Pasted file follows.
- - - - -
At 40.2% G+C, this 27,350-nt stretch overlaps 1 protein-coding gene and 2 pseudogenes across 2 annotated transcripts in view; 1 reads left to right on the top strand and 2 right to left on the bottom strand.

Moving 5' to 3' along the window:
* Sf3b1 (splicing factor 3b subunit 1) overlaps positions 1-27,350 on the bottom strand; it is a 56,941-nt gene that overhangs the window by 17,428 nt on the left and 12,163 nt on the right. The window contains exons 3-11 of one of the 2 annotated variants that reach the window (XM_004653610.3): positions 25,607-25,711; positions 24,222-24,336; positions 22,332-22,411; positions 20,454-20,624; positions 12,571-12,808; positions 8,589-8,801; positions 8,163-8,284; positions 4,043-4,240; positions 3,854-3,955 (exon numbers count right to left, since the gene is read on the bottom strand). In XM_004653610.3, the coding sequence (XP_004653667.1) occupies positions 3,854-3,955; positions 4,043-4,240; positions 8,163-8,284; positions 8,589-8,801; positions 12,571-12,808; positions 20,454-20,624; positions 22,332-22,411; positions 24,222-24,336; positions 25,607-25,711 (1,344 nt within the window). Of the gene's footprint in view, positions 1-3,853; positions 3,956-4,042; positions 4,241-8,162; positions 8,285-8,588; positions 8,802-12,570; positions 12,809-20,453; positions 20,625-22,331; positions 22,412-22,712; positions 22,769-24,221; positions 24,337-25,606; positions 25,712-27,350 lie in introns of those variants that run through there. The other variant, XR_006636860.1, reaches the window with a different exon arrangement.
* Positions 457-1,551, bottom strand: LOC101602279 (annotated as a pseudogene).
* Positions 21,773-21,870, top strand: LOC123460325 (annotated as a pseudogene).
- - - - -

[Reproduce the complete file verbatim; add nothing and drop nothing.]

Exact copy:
At 40.2% G+C, this 27,350-nt stretch overlaps 1 protein-coding gene and 2 pseudogenes across 2 annotated transcripts in view; 1 reads left to right on the top strand and 2 right to left on the bottom strand.

Moving 5' to 3' along the window:
* Sf3b1 (splicing factor 3b subunit 1) overlaps positions 1-27,350 on the bottom strand; it is a 56,941-nt gene that overhangs the window by 17,428 nt on the left and 12,163 nt on the right. The window contains exons 3-11 of one of the 2 annotated variants that reach the window (XM_004653610.3): positions 25,607-25,711; positions 24,222-24,336; positions 22,332-22,411; positions 20,454-20,624; positions 12,571-12,808; positions 8,589-8,801; positions 8,163-8,284; positions 4,043-4,240; positions 3,854-3,955 (exon numbers count right to left, since the gene is read on the bottom strand). In XM_004653610.3, the coding sequence (XP_004653667.1) occupies positions 3,854-3,955; positions 4,043-4,240; positions 8,163-8,284; positions 8,589-8,801; positions 12,571-12,808; positions 20,454-20,624; positions 22,332-22,411; positions 24,222-24,336; positions 25,607-25,711 (1,344 nt within the window). Of the gene's footprint in view, positions 1-3,853; positions 3,956-4,042; positions 4,241-8,162; positions 8,285-8,588; positions 8,802-12,570; positions 12,809-20,453; positions 20,625-22,331; positions 22,412-22,712; positions 22,769-24,221; positions 24,337-25,606; positions 25,712-27,350 lie in introns of those variants that run through there. The other variant, XR_006636860.1, reaches the window with a different exon arrangement.
* Positions 457-1,551, bottom strand: LOC101602279 (annotated as a pseudogene).
* Positions 21,773-21,870, top strand: LOC123460325 (annotated as a pseudogene).